in fact be easily retrieved by altering various contextual cues in one’s environment (Bouton,
1993). Accordingly, although fearful responding was monitored and targeted, the primary goals
of exposure exercises were not necessarily to decrease fear and anxiety but rather to foster new
inhibitory associations between conditioned stimuli and emotional reactivity.
IE. As part of the ongoing assessment battery that was first administered before commencing the
intervention, Betty engaged in a voluntary hyperventilation (VH) exercise. The primary function
of the VH was to identify the somatic sensations that had become conditioned cues for panic
attacks and therefore needed to be targeted via IE during treatment. Although during CBT it is

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Bunaciu and Feldner 185

customary to use a series of panic-relevant exercises in anticipation of exposure (Craske &


Barlow, 2006), in this case, a VH was the sole symptom induction procedure during the preex-
posure assessment phase. This occurred for three primary reasons. First, the VH is a well-estab-
lished biological challenge that can be easily and safely implemented to reliably elicit abrupt
increases in panic-relevant bodily arousal (Zvolensky & Eifert, 2001). Second, using a single
symptom induction exercise was considered to be a time and cost-efficient approach. Finally, in
contrast to other such exercises (e.g., chair spinning, dot staring, head lifting), VH is typically
characterized by elevated anxiety and a range of bodily sensations (e.g., dizziness, dyspnea,
tachycardia, depersonalization) that resemble those experienced during naturally occurring panic
attacks (Antony, Ledley, Liss, & Swinson, 2006; Lickel, Nelson, Lickel, & Deacon, 2008;
Schmidt & Trakowski, 2004). Consistent with expectations, Betty prematurely terminated the
VH after 102 s (a standard 180-s maximum duration was used). Moreover, she reported extreme
anxiety (SUDS = 8/8) in response to this exercise, which produced 10 panic symptoms of at least
moderate intensity.
The IE phase consisted of seven sessions. IE exercises were chosen based on their likelihood
of evoking the most intense sensations endorsed by Betty following the initial VH (e.g., tachy-
cardia, dizziness, dyspnea, nausea, suffocation). Two sessions consisted of walking up and down
stairs while wearing a sweater. One session involved spinning in place while standing and keep-
ing eyes open. Three sessions were dedicated to keeping nostrils pinched and breathing as long
as possible through a coffee straw. Betty practiced wearing a continuous positive airway pressure
(C-PAP) mask during the last IE session. The goal of this exposure exercise was to not only elicit
sensations of difficulty breathing and breathlessness but also to address her recurring noncompli-
ance for medical treatment of sleep apnea by reducing anxiety she was experiencing when
attempting to wear the mask. To this end, some time was also spent providing Betty with sleep
hygiene recommendations to assist with ongoing sleep-onset and sleep-maintenance difficulties.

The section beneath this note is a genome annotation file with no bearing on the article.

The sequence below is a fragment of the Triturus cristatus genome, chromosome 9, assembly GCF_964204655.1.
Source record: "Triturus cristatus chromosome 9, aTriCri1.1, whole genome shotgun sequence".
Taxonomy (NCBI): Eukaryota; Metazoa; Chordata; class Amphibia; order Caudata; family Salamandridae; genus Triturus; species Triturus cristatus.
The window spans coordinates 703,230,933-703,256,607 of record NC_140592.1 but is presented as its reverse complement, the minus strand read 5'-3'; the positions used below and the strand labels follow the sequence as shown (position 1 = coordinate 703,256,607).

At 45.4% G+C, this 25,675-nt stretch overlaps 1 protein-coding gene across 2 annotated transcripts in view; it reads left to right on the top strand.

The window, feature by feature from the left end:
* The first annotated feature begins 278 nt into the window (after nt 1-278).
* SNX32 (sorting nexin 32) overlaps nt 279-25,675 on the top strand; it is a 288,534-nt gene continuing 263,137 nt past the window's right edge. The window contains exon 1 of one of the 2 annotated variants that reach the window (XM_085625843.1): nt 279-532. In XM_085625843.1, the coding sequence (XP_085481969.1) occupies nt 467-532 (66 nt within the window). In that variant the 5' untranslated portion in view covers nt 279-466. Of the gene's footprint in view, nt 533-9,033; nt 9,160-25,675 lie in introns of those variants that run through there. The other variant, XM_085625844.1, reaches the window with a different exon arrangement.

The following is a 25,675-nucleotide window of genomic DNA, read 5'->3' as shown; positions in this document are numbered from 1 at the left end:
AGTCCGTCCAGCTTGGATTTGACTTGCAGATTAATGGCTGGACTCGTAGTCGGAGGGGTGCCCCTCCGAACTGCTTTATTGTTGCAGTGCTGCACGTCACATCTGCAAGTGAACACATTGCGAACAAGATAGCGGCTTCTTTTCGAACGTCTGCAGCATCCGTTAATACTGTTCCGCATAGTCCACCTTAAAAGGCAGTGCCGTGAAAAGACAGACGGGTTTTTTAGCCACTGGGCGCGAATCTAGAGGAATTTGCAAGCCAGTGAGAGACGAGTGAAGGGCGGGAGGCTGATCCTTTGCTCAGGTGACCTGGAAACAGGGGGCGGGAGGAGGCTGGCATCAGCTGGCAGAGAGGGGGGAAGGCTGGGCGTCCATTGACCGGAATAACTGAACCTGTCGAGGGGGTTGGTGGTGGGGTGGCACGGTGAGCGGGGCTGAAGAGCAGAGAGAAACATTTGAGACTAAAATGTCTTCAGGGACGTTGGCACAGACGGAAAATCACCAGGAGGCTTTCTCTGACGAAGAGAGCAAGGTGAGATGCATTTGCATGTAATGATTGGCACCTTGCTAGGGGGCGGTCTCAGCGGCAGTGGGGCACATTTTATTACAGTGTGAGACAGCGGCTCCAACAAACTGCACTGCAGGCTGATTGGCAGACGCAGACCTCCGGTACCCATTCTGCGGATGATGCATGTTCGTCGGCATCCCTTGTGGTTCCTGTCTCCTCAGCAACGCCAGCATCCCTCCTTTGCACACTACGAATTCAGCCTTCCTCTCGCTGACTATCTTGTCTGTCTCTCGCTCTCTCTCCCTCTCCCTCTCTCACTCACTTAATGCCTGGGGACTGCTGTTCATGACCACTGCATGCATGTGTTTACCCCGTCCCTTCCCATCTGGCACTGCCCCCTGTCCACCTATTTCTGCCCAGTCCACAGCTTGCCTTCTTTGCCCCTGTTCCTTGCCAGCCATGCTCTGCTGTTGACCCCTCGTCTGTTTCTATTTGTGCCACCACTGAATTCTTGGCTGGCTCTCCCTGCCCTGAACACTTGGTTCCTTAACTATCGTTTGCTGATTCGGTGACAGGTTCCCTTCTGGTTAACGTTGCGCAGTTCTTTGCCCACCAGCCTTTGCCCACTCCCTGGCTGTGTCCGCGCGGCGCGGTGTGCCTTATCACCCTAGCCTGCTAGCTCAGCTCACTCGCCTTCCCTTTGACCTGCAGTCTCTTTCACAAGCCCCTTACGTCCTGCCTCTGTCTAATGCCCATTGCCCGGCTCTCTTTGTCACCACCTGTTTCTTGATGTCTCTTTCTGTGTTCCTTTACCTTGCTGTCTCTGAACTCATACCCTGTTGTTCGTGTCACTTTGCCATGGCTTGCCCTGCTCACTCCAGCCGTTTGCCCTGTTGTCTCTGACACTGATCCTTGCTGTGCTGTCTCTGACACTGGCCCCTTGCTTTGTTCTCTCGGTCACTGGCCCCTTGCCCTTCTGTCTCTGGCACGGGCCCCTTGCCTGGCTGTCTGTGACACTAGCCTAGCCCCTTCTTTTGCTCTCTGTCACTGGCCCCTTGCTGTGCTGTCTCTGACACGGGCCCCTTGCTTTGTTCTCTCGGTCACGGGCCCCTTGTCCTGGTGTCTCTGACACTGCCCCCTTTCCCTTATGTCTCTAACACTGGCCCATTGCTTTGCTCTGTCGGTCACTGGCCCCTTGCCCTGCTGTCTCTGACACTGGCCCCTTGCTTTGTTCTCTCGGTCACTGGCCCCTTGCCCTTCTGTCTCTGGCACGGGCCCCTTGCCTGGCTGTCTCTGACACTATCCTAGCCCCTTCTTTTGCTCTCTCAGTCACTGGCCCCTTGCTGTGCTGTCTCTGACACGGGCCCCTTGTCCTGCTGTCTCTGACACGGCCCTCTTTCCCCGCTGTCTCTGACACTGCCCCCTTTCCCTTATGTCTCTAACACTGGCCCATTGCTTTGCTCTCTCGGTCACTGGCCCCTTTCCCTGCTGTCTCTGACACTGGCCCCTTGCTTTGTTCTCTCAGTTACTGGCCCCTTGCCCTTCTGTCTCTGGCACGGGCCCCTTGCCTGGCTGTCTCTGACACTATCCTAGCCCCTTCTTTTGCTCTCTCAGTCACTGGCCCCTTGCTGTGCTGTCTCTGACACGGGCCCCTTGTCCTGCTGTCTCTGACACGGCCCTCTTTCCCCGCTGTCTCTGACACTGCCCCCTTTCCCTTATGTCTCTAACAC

Sessions generally involved multiple exposure trials (2-7) each lasting between 30 s and 15 min.
Betty evidenced notably reduced SUDS ratings over the course of all IE exercises, with the
exception of breathing through a straw. Her anxiety remained greatly elevated (SUDS = 8)
throughout the duration of this exercise. Most importantly, as a result of these exercises, Betty
refuted her feared consequences (e.g., “symptoms will last forever,” “I will vomit”) and acknowl-
edged her ability to generally tolerate a range of uncomfortable bodily sensations (e.g., faintness,
tachycardia, muscle tension, perspiration, choking). Homework assignments consisted of prac-
ticing IE exercises 2 to 4 times per day while at home. Homework adherence was excellent.
SE. A behavioral approach test (BAT) that lasted approximately 1 hr was conducted in the pres-
ence of the clinician at the end of the last IE session. The primary function of the BAT was to
evaluate Betty’s functioning in a variety of situations that were relevant to her existing fears (e.g.,
negative evaluation, being trapped, trauma reminders) and to identify situations to be targeted via
SE during treatment. This BAT included the following in vivo components: (a) a walk through
the university campus, (b) multiple conversations with strangers, (c) going on an elevator, (d)
standing in crowded locations, and (e) confronting situational reminders of her sexual assault.
Betty was distressed by each of these situations, which elicited extreme anxiety (SUDS = 8/8)
and multiple panic symptoms.
The SE phase consisted of 17 sessions. Given that the patient had evidenced a clear under-
standing of the rationale and pragmatics of exposure therapy, most of the SE sessions aimed to
foster independence in exposure implementation to better prepare the patient for termination,
and ultimately assist with relapse prevention. Accordingly, Betty engaged in SE exercises during
only three of these sessions, whereas the remaining 14 sessions focused mostly on reviewing
between-session exposures and tailoring additional homework assignments. To increase the eco-
logical validity of these exercises and proceed in a timely fashion, SE exercises were designed to

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186 Clinical Case Studies 12(3)

target multiple fears of external situations concomitantly and to foster additional inhibitory asso-
ciations between bodily arousal and intense emotional experiences. For example, a SE exercise
that simultaneously addressed Betty’s fear of anxiety-related sensations, crowded places, and
negative evaluation involved walking through a busy Farmer’s Market on a hot day while engag-